Jacko has a new post (here), Heather Morton’s blog keeps getting stronger (here), Joerg is still going strong and always good to read (here), Robert Wright is still doing insightful posts (here), AVS has added some new material (here) (finally!), I’m really enjoying The Year In Pictures (here) and then Rachel Hulin is finding her voice (here) and I’m enjoying that as well.
Posts by: A Photo Editor
John Harrington has a blog post on email tracking and google site analytics (here) if you want to learn more about it.
Tracking my movements on your email promos and website.
I think my enthusiasm for email promos and links to work on photographers websites was completely cut in half the day someone emailed me and said “I see you’ve been checking out my book” I actually looked for a portfolio in my office because I didn’t recognize the photographers name, “I just wanted to see if I can show you some more work or shoot an assignment for you.”
Then I realized they had tracked me from an email promo I clicked on and suddenly I felt duped. Are all the photographers secretly tracking my movements to see when I click on a link or how much time I spend on their website. Man, that sucks.
The truth is I spend way less time on someone’s website that I really like and way too much time on websites I find horribly bad.
I’m sure it’s pretty satisfying to see how many clicks you get and how much time is spent on the website and what kinds of things get people to visit and what kinds of things get people to stay but letting me know you’re watching is downright creepy and makes me think twice before clicking and visiting.
Bar none, showing your book is the fastest way to get a job in this business. If I meet you and like your work, then shake your hand and look you in the eye, it’s a virtual lock you’ll get an assignment. I was such a pushover in this regard that sometimes photographers wouldn’t even make it out of the building before getting a call on the cell phone with a job.
Usually what happens is I’ve got a shoot rolling around in my brain that I can’t quite land and I meet you and even tho you’re not perfectly what I was looking for in this particular story, your work is strong and you’re a nice person so I suddenly really want to hook you up with a job because well, I’m human. And, usually I can trot you over to the Creative Directors office and they’ll have the same reaction as I do “Zoiks Shaggy, let’s get this person a job.”
Getting in the door with your book is not easy (sometimes impossible) and if it was, everyone would be standing in line outside the Photography Directors office holding one of those butcher counter numbers waiting to get their assignment, so you get in which ever way you can. Keep trying, “Hey, I’m in the neighborhood and thought I’d drop by if you have time” or “I’m at the newsstand, saw the latest issue and wanted to drop by and show you my work” or get a meeting with a Jr. Photo Editor or an Art Director or the Fashion Director or the magazine down the hall. Whatever it takes.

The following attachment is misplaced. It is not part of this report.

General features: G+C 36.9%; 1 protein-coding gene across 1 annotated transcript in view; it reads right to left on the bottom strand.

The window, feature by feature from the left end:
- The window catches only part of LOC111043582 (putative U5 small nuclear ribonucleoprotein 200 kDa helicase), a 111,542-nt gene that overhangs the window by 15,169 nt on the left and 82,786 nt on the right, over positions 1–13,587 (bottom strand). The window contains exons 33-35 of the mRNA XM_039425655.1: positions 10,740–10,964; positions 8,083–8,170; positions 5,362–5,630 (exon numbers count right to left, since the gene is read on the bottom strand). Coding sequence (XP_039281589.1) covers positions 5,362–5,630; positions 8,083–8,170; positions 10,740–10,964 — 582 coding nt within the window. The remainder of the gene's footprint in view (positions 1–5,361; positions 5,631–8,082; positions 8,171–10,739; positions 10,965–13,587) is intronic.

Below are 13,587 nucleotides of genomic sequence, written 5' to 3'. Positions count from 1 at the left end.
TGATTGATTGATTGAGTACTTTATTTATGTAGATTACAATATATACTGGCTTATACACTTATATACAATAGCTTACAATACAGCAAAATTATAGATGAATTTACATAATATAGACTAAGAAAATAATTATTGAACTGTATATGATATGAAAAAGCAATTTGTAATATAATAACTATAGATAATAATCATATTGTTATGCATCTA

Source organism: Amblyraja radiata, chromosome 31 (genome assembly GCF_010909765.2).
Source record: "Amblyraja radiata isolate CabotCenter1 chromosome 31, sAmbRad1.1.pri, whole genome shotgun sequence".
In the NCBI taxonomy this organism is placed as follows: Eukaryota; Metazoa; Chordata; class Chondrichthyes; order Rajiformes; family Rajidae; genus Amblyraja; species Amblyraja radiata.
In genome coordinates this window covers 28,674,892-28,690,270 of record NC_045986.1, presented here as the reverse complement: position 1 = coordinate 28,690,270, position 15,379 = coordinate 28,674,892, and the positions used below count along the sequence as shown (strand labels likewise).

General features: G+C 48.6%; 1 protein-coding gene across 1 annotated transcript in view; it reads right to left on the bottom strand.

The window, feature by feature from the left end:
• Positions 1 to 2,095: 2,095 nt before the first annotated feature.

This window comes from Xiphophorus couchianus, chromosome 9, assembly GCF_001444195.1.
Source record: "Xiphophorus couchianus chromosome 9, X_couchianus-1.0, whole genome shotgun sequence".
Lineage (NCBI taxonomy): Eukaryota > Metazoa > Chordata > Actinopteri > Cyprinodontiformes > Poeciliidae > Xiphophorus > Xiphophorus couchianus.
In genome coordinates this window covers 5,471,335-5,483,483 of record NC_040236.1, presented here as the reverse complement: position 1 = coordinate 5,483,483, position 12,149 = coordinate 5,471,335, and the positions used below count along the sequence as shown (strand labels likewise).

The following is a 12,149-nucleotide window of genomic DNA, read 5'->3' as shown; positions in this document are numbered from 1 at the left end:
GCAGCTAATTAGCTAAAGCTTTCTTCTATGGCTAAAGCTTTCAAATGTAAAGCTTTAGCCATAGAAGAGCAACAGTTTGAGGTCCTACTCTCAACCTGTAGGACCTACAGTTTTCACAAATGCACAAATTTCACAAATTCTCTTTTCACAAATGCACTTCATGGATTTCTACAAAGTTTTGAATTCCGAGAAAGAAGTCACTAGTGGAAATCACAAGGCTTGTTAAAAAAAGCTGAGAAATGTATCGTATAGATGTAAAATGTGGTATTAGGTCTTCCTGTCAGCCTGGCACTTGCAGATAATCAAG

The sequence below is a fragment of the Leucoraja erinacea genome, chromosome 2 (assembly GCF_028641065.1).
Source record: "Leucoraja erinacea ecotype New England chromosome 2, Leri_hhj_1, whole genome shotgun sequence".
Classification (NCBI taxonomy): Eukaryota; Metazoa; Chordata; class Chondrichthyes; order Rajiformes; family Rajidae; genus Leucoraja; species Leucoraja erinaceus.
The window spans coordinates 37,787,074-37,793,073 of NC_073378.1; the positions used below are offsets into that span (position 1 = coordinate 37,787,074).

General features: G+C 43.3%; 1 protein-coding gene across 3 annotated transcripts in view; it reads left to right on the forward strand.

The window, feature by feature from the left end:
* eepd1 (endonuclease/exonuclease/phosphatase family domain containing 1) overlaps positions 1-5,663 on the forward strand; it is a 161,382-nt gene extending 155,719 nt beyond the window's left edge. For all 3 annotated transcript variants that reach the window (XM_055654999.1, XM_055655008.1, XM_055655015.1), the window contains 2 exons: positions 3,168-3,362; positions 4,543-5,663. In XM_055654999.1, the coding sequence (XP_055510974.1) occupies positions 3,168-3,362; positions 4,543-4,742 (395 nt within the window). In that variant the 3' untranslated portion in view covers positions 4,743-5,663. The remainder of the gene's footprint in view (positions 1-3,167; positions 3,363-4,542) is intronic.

If your work is strong and you’re not a complete jackass, show your book in person, it’s the best way to land a job.
500 submissions edited down to the final 20 for this new print publication of contemporary photographers. See the finalists (here).
Worth a visit becuase the work is outstanding.
Lucky Oliver shuts down operation:
“We spent the last year looking for the funds to grow LuckyOliver because, without the addition of significant capital, the return on investment for LuckyOliver and its contributors would not be satisfactory. After reviewing the options, the investment team decided that it was in the best interest of all stakeholders to shut the company down.”
John Harrington comments:
“I am not convinced that there will always be a robust microstock industry. How many redundant servers can continue to run with a significant staff to take orders and collect $1 here, and $4 there? I expect that iStockphoto will, in some shadow of it’s former self, remain. Jupiter will likely collapse under it’s own weight – and the fickle demands of shareholders who no longer see this industry as meeting the growth that they want for their own return on investment. Further, the novelty will wear off for many of the amateurs, and the demands for releases and indemnifications of Corporate America by judgement proof individuals, followed by the lawsuits that inevitably will quash this field, will just poison the well.”
Read all about it at the Photo Business Forum (here).
When I started working as a photo editor I quickly learned a few lessons up front about buying photographs from amateurs: always ask how they planned to ship the images (we weren’t supposed to give out our UPS account to the non professionals) and determine beforehand what format the photographs might be in when they arrived.
I of course learned these lessons the hard way the first time I was handed the task of locating those awesome photographs the subject of a story always seems to claim his friend/mom/uncle/some dude took that will solve all the usual woes associated with trying to run stories about places no professional photographer has bothered to visit. A couple days would go by and I would call back to find the whereabouts of the images only to discover they’d been dropped in the mail with a stamp (duh, that’s how normal people send shit… not FedEx first overnight) and then a week later when the package finally arrives I discover the cruddy 3×5 prints (or worse disk film) and have to start the whole process over again only this time on a serious deadline.